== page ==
Nic Ferriday Statement
I work as a volunteer at the Aviation Environment Federation (AEF). I have a Physics degree and worked as an engineer at British Telecom before I took early retirement. I have been interested and concerned in environmental issues for many years. I live in the London Borough of Ealing, in West London and have done for many years. I was previously involved locally in Friends of Earth and it was apparent to us that Heathrow Airport and any possible expansion was the most significant local environmental issue.
The Aviation Environment Federation describes on its website in the following terms:
“the principal UK NGO campaigning exclusively on the environmental impacts of aviation and promoting a sustainable future for the sector. We formed as a federation in 1975 at a time when the sector was beginning to grow rapidly and noise was becoming an issue around airfields and airports. As aviation is exempt from noise nuisance legislation our members sought action to influence the national policy level.
AEF continues to focus on policy change but our work now extends beyond national policies to influencing European and global policy makers. Aviation has environmental, social and economic impacts and so despite being an organisation that is small in size, our work covers issues ranging from local air quality to global climate change, and from local participation in an airport consultative committee to the overall national economic impact of a new runway.”
I took part in the Public Inquiry into Terminal 5 at Heathrow Airport from 1995 onwards and gave evidence to that public enquiry.
Being a resident of Ealing, I am personally directly affected by Heathrow Airport. Most noticeably I am affected by noise. When there are easterly winds, planes take off directly overhead. I do not know if I am personally affected by air pollution, but would say I probably am simply based on the fact Heathrow is by far the biggest polluter in the area and we are downwind from Heathrow. I am unaware of any personal health problems attributable to air pollution. The biggest source of air pollution where I live is road traffic.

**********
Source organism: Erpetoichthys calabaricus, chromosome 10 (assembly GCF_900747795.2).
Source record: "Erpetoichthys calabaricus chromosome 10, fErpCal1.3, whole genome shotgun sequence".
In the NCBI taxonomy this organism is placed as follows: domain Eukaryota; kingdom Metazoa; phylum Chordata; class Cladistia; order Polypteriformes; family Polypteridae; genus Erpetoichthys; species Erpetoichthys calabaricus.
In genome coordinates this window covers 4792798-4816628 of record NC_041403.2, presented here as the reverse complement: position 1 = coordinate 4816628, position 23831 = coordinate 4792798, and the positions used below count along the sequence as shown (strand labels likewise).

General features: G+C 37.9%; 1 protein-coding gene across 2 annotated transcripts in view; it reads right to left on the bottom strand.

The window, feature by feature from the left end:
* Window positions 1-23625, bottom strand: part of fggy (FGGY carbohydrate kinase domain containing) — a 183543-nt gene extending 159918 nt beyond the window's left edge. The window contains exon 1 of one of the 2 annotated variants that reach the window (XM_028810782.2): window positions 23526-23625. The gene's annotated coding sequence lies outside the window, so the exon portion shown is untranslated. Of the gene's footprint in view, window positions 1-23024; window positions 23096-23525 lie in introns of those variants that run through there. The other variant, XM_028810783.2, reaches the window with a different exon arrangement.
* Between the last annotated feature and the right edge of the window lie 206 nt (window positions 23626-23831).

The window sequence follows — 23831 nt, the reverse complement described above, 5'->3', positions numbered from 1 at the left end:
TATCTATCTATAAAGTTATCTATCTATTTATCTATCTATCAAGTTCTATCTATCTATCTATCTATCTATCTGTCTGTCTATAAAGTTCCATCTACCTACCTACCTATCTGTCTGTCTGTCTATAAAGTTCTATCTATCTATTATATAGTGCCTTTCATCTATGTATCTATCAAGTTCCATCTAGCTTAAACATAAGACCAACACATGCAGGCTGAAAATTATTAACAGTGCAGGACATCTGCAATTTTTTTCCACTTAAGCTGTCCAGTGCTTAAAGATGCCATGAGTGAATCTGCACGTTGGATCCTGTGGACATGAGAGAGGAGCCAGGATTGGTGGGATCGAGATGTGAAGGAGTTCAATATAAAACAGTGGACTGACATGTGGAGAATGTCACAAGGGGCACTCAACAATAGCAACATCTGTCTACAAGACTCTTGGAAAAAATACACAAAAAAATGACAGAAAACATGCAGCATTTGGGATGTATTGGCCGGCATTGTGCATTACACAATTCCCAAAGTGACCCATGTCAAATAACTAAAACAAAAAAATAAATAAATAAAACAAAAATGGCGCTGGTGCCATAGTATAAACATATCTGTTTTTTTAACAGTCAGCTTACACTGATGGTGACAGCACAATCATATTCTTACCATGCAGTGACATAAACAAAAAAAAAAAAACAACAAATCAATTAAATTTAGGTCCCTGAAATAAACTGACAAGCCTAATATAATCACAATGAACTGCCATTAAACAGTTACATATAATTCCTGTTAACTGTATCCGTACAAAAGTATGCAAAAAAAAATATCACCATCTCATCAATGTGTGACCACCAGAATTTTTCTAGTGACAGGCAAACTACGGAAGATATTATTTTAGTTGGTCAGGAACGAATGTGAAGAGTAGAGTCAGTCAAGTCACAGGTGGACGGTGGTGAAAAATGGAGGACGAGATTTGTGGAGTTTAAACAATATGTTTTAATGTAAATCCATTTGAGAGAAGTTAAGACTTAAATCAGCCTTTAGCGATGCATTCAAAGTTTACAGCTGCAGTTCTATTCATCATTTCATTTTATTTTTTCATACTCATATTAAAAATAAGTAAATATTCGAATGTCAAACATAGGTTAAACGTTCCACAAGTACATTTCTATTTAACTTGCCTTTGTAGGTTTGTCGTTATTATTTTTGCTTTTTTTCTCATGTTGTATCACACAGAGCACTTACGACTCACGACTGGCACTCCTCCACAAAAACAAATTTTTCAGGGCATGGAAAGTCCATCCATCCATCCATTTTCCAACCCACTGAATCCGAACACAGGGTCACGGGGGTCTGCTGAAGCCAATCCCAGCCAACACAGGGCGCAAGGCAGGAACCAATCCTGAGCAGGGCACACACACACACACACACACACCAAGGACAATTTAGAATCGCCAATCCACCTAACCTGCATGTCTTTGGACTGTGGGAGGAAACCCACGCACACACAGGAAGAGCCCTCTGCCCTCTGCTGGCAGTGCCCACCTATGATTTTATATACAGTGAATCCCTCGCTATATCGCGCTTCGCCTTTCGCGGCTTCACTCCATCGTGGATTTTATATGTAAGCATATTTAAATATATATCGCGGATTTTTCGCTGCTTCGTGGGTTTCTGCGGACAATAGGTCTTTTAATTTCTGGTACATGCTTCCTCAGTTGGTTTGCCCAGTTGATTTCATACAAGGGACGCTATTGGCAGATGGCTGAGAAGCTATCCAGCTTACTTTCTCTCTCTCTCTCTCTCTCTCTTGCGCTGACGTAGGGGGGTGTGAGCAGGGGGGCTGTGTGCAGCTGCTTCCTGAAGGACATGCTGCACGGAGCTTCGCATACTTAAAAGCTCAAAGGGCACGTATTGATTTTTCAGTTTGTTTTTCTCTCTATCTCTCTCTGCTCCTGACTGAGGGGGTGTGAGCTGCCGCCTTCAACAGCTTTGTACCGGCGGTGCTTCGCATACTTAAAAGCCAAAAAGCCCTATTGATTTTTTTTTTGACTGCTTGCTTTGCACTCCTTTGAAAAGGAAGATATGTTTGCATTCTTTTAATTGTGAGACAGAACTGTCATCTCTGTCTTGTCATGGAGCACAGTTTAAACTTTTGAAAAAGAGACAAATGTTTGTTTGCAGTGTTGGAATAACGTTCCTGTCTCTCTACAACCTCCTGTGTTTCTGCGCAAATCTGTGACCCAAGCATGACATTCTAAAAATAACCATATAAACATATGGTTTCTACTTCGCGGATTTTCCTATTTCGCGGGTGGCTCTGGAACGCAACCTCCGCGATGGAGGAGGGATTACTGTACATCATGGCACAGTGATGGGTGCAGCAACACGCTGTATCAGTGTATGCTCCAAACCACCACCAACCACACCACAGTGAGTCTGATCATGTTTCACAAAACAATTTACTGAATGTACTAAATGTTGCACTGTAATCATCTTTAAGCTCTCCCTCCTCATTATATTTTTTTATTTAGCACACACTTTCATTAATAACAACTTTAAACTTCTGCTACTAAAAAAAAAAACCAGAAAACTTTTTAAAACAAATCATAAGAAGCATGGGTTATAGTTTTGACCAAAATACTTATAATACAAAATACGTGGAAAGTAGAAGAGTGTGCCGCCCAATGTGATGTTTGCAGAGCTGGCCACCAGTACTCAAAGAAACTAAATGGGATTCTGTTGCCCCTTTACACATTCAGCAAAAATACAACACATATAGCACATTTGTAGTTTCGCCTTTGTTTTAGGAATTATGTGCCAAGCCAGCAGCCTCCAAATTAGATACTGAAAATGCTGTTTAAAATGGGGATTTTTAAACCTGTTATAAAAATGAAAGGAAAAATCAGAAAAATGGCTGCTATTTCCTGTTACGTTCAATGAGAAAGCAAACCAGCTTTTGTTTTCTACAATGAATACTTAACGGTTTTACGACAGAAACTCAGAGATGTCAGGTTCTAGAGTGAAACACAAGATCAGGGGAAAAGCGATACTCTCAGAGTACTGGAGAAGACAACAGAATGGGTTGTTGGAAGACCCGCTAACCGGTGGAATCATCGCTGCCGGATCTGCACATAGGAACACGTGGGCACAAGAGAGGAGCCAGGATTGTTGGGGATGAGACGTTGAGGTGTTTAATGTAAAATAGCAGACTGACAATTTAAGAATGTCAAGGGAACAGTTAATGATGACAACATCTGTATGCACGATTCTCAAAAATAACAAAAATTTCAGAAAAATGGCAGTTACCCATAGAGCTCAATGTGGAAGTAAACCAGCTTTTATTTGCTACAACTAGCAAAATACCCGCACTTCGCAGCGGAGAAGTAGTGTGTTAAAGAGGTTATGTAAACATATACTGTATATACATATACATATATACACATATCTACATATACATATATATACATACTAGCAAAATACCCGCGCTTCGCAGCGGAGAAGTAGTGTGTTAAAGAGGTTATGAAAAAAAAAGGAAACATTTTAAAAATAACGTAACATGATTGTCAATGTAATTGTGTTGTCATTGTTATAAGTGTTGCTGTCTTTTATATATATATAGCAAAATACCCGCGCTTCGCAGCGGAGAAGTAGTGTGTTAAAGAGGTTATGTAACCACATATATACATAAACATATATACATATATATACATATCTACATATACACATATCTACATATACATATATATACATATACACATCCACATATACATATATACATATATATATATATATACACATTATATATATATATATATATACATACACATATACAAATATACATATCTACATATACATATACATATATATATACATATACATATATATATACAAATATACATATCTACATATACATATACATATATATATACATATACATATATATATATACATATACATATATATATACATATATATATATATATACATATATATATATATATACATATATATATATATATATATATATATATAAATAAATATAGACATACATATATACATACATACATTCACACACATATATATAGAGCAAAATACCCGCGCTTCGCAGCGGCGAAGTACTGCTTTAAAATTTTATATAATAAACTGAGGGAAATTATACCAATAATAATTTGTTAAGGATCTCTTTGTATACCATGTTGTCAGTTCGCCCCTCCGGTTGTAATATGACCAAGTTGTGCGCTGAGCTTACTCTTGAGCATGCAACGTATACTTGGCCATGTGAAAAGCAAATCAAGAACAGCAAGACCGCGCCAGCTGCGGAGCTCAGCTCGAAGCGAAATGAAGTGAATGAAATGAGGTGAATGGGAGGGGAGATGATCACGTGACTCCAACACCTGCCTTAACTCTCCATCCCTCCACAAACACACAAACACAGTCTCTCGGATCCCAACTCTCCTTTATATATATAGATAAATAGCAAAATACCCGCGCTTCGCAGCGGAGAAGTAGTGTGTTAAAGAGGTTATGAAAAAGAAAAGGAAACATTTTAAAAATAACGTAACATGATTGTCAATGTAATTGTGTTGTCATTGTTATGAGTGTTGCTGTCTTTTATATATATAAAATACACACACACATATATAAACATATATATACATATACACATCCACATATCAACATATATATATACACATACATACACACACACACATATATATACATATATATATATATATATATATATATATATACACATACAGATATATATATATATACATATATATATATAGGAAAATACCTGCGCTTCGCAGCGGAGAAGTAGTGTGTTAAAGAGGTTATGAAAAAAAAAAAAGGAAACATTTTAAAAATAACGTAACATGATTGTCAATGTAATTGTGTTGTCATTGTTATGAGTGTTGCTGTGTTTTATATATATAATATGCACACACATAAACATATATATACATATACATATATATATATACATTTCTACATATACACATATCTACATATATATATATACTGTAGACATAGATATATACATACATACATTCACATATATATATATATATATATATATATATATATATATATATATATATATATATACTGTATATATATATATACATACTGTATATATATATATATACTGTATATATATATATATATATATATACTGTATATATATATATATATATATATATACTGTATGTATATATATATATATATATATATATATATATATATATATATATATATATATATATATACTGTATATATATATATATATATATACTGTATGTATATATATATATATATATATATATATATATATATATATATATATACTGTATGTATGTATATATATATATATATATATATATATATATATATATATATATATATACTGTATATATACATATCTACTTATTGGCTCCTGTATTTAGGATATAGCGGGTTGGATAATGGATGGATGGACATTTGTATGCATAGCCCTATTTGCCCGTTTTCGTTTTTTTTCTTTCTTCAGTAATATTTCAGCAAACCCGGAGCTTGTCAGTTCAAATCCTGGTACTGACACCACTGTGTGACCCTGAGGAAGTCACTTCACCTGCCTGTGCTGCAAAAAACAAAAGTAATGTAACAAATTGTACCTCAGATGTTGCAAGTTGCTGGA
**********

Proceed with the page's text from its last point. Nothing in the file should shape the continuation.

My work at the AEF consists of being a Case Officer. If members of public or organisations came to us with an enquiry I would take up the issue and see if I could assist. In short, my work involves conducting research, advice and advocacy. I have been doing this for around 15 years now.
I do not have technical qualifications on air pollution monitoring or forecasting/simulation, but have a general understanding of the government policy and social and political issues surrounding air pollution. I have a scientific background and so am comfortable interpreting the various scientific research and publications within my area of expertise.
In terms of air pollution, my understanding of the aim of UK Government policy is to protect the population’s health in accordance with national, European and international obligations on air pollution. There is a recognition and acceptance that air pollution has a substantial negative impact on the population’s health and causes and contributes to ill health and premature death. However, based on my experience, we have had successive governments which have failed to take action on air pollution. Because of this failure to do so, the Government were taken to the Supreme Court by ClientEarth and lost, because of their failures to address air pollution and abide by their own commitments to abide by EU air pollution directives.
This approach towards the Government’s legal obligations in terms of air pollution seems to have permeated into the Airports Commission’s work, and the importance that Commission’s work has attributed towards air pollution.
The Airports Commission started its work about three years ago. The purpose of the Airports Commission was to look at how Britain could protect and enhance its Airport hub status. It rapidly morphed into looking at whether we need more capacity, and in particular in the south-east. Hub airports are where people change flights and service long distance flights. The majority of flights however are short–haul. The hub debate seems to come down to whether we ought to expand Heathrow to protect its status as a hub vis-à-vis, say, Dubai.
The Commission looked at demand and concluded fairly early the UK needed a new runway in the South East. They brushed aside arguments that we did not. They then looked at a long list of possible options for new runways. This then narrowed to a shortlist of three comprising of the Heathrow NW option (which has been recommended), an extended Northern runway at Heathrow and an extra runway at Gatwick Airport. They only looked at air pollution in very rudimentary terms. Levels of air pollution were lower at every other location, but nonetheless the shortlist of three included two options at Heathrow Airport. This fact alone indicates that air pollution was not a significant consideration when it came to selecting the most suitable option for a new runway, and indeed is reflective of the Government’s attitude generally towards air pollution and aviation policy.